Preparation for worst-case scenarios is a priority for Valley Water and its Board of Directors. PG&E’s Public Safety Power Shutoff Program (PSPS Program) during extreme weather or wildfire conditions is new, but we have always been prepared for power outages.
PG&E suggests customers prepare for outages that could last longer than 48 hours. All of Valley Water’s critical facilities have built-in backup power and contracts in place for fuel delivery.
Valley Water provides wholesale treated water to retailers, raw surface water to a select group of customers, and manages local groundwater basins. Groundwater and surface water users rely on their own equipment to access those supplies.
Valley Water and its Board of Directors are looking to the future to solve new challenges. We continue to search for opportunities to improve our reliability and resiliency. You can also prepare for an emergency and disaster. Santa Clara County’s Office of Emergency Management has helpful information for residents.
Frequently Asked Questions
- What are the potential impacts to our water supply if PG&E shuts off power in Santa Clara County as part of its Community Wildfire Safety Program?
Valley Water has always had contingency plans in place to continue to deliver treated water and make groundwater available to our water retailers in the event of a power outage. Valley Water has built the necessary back-up power resources into its infrastructure. Permanent generators are connected to critical Valley Water facilities, which includes all the drinking water treatment plants, the water quality lab and multiple administration buildings. Valley Water also has several mobile generators of various sizes that can be quickly deployed to the field, where they may be needed. Our generators are also tested and maintained on a regular basis to be ready for service in case of an unplanned outage.
- In the event of an extended outage, how many days can Valley Water continue water delivery service using back-up power resources?
Several factors are involved in determining how long Valley Water can continue treated water delivery service, including time of year and water demand. In the event of the unlikely possibility of a total power loss throughout Santa Clara County, we have enough fuel on-site to run the generators for approximately four to six days. We also have contracts with fuel suppliers that could supplement our needs if necessary to extend our operations using backup power.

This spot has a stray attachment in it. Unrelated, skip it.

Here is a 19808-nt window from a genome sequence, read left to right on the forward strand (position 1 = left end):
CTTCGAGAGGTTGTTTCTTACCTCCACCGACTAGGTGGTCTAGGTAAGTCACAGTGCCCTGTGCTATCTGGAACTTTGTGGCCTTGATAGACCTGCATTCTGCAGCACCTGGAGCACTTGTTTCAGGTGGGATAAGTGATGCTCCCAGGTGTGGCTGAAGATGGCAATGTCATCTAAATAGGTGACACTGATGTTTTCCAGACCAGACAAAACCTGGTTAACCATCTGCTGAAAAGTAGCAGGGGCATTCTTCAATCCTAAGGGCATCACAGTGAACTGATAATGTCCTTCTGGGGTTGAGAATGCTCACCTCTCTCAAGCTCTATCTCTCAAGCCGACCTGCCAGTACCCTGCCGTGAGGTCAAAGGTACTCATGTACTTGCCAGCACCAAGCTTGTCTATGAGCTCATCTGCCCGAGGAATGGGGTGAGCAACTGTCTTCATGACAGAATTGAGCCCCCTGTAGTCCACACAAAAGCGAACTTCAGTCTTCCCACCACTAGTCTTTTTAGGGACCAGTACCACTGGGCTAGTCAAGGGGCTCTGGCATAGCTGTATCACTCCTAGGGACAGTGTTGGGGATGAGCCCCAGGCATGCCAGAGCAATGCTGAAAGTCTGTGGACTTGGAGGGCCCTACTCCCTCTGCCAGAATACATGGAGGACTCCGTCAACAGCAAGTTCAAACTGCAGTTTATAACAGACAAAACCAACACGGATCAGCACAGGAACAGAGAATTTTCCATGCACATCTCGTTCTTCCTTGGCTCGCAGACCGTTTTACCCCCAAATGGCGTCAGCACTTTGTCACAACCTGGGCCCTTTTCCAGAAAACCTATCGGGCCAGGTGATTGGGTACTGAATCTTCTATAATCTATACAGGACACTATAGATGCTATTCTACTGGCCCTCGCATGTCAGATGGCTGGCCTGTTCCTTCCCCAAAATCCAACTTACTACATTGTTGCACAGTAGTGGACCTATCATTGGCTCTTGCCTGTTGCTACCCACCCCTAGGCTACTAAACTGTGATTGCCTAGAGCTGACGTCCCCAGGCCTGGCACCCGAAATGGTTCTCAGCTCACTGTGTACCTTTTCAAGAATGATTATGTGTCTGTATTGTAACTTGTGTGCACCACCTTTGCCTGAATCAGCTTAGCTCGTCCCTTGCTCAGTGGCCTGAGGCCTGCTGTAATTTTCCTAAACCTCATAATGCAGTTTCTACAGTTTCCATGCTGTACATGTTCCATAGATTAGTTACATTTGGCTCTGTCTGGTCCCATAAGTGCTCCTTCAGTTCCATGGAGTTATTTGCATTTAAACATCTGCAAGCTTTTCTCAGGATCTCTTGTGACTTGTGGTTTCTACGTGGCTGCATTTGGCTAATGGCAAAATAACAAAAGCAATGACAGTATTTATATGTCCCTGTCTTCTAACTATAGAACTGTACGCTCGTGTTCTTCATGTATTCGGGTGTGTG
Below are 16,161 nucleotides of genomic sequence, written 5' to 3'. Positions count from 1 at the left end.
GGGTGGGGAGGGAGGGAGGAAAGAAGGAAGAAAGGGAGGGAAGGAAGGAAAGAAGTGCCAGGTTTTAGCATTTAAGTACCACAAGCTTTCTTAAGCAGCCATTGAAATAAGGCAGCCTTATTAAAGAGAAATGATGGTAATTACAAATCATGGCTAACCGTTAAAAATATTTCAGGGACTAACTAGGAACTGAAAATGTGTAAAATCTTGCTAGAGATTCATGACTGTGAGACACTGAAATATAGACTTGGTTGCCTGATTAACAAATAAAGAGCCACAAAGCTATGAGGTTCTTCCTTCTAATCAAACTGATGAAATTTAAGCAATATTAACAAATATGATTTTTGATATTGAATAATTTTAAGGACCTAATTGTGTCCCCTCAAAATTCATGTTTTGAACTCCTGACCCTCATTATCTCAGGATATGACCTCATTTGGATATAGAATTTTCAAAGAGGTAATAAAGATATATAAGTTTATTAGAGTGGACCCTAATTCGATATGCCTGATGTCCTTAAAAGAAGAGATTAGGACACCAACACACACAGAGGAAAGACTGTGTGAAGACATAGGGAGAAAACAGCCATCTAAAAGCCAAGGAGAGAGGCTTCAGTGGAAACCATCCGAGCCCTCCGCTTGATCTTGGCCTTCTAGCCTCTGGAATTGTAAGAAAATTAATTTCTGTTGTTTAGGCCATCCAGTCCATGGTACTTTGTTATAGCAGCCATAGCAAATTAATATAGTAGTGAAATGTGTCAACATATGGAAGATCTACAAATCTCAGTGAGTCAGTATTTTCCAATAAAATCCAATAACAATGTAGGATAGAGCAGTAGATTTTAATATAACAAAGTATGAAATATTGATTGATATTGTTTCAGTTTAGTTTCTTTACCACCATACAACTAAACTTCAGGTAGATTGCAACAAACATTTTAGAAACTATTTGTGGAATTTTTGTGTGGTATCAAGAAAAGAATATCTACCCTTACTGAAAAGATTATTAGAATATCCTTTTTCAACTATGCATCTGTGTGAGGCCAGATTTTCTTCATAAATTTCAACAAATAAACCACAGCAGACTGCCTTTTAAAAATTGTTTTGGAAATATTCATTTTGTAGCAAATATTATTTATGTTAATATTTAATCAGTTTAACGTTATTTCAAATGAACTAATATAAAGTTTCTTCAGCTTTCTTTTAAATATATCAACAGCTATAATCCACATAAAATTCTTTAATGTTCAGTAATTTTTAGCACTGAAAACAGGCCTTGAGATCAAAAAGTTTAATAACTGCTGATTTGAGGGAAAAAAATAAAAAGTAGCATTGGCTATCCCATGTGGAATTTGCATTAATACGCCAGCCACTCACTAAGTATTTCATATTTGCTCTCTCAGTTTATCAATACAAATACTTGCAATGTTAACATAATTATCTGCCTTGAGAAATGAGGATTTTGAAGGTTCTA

- Will water quality be impacted?
We do not anticipate an impact on water quality due to an extended power outage. Valley Water will continue to test and monitor our treated water and ensure it meets or exceeds all state and federal requirements and standards. There is a slight chance of a change in taste or odor due to optimizing the treatment process for running on generators. However, all treated water will be managed to ensure meeting of all state and federal requirements and standards.
- Would water sources into our treatment plants change during extended power outages?
Valley Water receives federal water from San Luis Reservoir and state water from the South Bay Aqueduct. The pumping plants providing water to Valley Water from San Luis and the South Bay Aqueduct have no back-up power. Some water from Lake Del Valle could be delivered by the South Bay Aqueduct via gravity, but Valley Water would primarily rely on in-county surface water from Anderson and Calero Reservoirs to provide the raw water to the treatment plants, as available at the time.
- How does Valley Water’s groundwater management help during an emergency situation?
A key mission of Valley Water is ensuring local groundwater supplies are reliable. Groundwater basins in Santa Clara County can store vast amounts of water, much more than all ten surface water reservoirs combined. Because of this, these groundwater basins are the primary reserve that retailers draw upon more heavily during droughts or other emergencies. Our activities to replenish groundwater, deliver treated water, and conserve and recycle water help make sure local groundwater is reliable and available.
- I have a well, will I still be able to pump water during a power outage?
Pumps to extract water from wells typically rely on electricity for power. In those cases, the pump will not work during a power outage unless it is connected to an alternate source of power, like a generator. PG&E has several resources for what to do before, during and after a Public Safety Power Shutoff, including how to choose the right generator and tips on generator safety.
- What is Valley Water’s contractual obligation as a wholesaler to provide continuous water supply to our retailers?
Our goal is to continue to deliver treated water and make groundwater available to our water retailers in the event of an extended power outage. We have the infrastructure and operational capacity to do so for an extended period of time. However, in the event of the circumstances beyond our control, Valley Water may be required to reduce or cease delivery.
- In the event of an extended power outage, what may be asked of you?
Valley Water will look to partner with Santa Clara County residents and water retailers in water conservation efforts if a large-scale power outage results in a regional emergency and water supply is limited.
To find out the latest information on Valley Water projects or to submit questions or comments, email firstname.lastname@example.org or use our Access Valley Water customer request system.
Even though we know we cannot exist without Water we put more emphases on PG&E and the possibility of outages at times such as this. Thank YOU for the great job our Water District is doing to educate the public re Water preparedness.
Thank you for reminding us that it’s not all about PG&E and outages, but Water preparedness is critical.